Friday, February 11, 2011


Students waiting to receive communion at the St Catherine's Trust Summer School 2009.
The photo was taken by Emma Duggan.

Fr Z is conducting a poll on whether the custom of ladies wearing mantillas (which Americans call chapel veils, for some reason) - or some other head covering - in church should be revived. It is overwhelmingly in favour so far -

Vote here:

Voters can say whether it should be voluntary or obligatory; unsurprisingly perhaps the voluntary option is the most popular. On reflection however this doesn't really make sense.

First, it is already voluntary. If you want to revive it you have to change its legal status. It was obligatory from Apostolic times until the 1983 Code of Canon Law, and it is an anomaly, historically speaking, that this obligation was removed.

Secondly, things which are 'obligatory' in church law are not exactly enforced, or even consistently promulgated. How many people know about the obligation of Friday penance? How many receive communion only in a state of grace? To say it should be obligatory is not to suggest women not covering their heads should be whipped out of church.

Thirdly, and this is the crux of it, right now women who choose to cover their heads are actively persecuted by the usual liberal fascists. They get funny looks; priests tell them they are drawing attention to themselves; they are accused of spiritual pride and all the rest of it. One young woman I know started going to the Traditional Mass because only there could she 'get away with' wearing a mantilla. You get the same thing when people want to receive communion kneeling, or when priests prefer not to concelebrate. The only way to protect good practice against social pressure of this kind is to make it obligatory. And if it is a pious practice, what could be the objection?

Even that is not enough, of course - people have become so used to liturgical abuses they criticize people who want to follow the law. But it would be a step in the right direction.

Finally, the main reason give against making it obligatory is actually a reason in favour. The reason is this: many women don't feel comfortable wearing a mantilla. Why not? The discomfort comes from their not being used to it, and to it looking like a big 'statement'. If it were an obligation, it wouldn't be such a statement, and they would get used to it. And so this pious practice would become 'doable' once more for the great majority.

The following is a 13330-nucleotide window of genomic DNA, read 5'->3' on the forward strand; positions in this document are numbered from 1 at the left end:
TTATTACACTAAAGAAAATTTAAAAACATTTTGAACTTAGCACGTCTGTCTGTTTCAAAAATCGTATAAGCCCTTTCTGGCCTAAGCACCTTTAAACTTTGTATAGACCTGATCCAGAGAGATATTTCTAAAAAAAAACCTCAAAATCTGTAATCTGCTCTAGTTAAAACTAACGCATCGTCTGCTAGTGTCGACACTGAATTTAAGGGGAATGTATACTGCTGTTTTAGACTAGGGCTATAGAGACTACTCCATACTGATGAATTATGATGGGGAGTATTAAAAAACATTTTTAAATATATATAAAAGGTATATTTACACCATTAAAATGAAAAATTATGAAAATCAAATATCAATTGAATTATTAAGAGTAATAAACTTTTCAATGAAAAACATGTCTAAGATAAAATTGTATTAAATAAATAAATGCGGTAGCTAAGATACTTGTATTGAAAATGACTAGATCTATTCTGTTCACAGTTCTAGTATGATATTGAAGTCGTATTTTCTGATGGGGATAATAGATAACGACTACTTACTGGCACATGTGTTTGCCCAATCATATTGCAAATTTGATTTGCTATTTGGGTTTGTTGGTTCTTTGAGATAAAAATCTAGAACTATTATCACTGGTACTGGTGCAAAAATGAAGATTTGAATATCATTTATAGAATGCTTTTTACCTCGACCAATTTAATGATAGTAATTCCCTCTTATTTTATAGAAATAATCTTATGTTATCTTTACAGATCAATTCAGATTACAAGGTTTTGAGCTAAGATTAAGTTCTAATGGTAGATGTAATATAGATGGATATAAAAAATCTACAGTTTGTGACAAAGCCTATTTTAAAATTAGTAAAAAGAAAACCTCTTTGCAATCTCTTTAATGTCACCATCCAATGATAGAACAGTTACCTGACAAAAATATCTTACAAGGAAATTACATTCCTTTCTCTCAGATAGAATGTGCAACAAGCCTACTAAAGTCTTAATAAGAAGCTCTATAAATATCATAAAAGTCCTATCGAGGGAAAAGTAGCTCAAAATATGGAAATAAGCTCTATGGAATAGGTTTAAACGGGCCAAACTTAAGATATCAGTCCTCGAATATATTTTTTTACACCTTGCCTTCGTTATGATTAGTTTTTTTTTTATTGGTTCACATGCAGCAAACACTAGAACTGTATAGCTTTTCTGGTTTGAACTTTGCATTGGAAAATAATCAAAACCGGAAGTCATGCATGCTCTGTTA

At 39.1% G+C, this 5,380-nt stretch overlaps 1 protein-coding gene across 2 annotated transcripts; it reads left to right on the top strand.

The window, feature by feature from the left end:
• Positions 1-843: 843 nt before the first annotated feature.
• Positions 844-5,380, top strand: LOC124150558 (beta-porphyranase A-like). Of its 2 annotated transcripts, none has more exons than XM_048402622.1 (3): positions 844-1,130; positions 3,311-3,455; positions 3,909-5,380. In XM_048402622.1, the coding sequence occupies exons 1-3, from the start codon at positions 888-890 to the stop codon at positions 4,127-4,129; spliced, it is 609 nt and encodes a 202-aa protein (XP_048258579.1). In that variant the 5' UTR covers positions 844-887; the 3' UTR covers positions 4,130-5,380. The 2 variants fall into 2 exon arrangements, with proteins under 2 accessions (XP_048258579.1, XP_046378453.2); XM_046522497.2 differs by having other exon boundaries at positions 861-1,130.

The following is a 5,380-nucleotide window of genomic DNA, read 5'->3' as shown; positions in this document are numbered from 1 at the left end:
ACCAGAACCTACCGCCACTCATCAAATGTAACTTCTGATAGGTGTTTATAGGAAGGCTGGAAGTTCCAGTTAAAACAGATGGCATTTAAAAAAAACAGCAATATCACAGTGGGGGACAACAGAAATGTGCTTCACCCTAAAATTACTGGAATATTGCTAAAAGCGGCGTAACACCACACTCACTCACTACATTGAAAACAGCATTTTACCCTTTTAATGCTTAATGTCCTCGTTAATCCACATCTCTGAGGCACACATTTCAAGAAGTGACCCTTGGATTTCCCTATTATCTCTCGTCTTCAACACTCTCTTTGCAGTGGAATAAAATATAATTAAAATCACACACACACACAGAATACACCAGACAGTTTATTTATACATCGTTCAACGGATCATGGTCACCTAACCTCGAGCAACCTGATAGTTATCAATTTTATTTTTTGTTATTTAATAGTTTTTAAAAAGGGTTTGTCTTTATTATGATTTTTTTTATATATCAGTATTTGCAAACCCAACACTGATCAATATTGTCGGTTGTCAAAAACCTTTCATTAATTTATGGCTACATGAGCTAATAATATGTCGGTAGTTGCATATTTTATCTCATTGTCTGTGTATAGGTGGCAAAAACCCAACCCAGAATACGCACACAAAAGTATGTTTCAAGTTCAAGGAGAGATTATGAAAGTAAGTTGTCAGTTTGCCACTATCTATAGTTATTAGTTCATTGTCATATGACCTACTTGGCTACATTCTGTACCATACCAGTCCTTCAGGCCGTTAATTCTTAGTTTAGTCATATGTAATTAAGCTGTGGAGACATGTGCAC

- Posted using BlogPress from my iPhone


  1. Gaelle11:30 am

    Thank you so much for putting this up!! God Bless

  2. Richard Collins1:25 pm

    According to Mrs Bogle, Joe, you are a fantasist!

  3. Joseph Shaw7:31 pm

    You mean this:

    Well there are always American extremists who can make sensible things look silly and she's caught up with some of those. I'm not sure she'd put me in the same camp though she might.

    But what's this about 'our theology of human dignity' being against 'veiling'? Is that a theology shared with St Paul, or is he old hat (boom boom)?

  4. Richard Collins2:33 pm

    Yes, that's the post but if you challenge Mrs B she does not appear to include it in her combox.

  5. Joseph Shaw2:52 pm

    Oh yes, I've found that myself in the past...

  6. Nicole7:58 am

    You seem to be confusing a big issue in your post.  While the Church Law for women to cover their heads at sacred services has been abrogated since 1983, the divine law for a woman to cover her head at prayer and prophesy as found in Scripture and tradition still binds...  All that is contained in the word of God as found in Scripture and tradition is binding upon our belief by divine and Catholic faith (paraphrased from the First Vatican Council), which makes it eternally binding upon us.  This means women must both choose it voluntarily as well as see that it is an obligatory/mandatory manifestation of internal belief (i.e., assent).

    There is also another issue at root here...and that is the natural obligation for a woman to cover her hair in public and some semi-public situations (a woman's beauty is not for herself, but for her family and should therefore be kept for her family).  While most mantillas fit the bill for a woman's head covering, they fail miserably as a "natural" hair covering.  Contemporary social integration doesn't shine kindly on a woman keeping her beauty for her family alone and so saying that a woman must not only cover her head at prayer (following divine law), but also cover her hair in public (following natural law) will come across as the rantings of a mad woman.  Well, it's a perfect example of what the truth does, though, and that is divide people.

    As Jesus Christ himself said, "Think ye, that I am come to give peace on earth? I tell you, no; but separation."

  7. Joseph Shaw8:52 am

    Where would one find evidence of this natural law principle?
    As for the divine law one: it isn't divine law (given by God), simply an apostolic tradition. It can be abrogated by the Church.

  8. Nicole3:44 pm

    Evidence that it is natural law for a woman to keep her beauty for her family generally and specifically to cover her hair in public is found in the fact that due to the original sin, men and women experience concupiscence (in general) when seeing the exposed parts of women.  That doesn't stop merely at the hair of a woman, but also her figure, her chest, her cleavage, her midriff, etc.  It's part of what governs human modesty.

    And on your attempt at refuting "the divine law one," I do not personally see how you can pose yourself against the rule that the First Vatican Council gives us in Ch. 3 (On Faith), #8.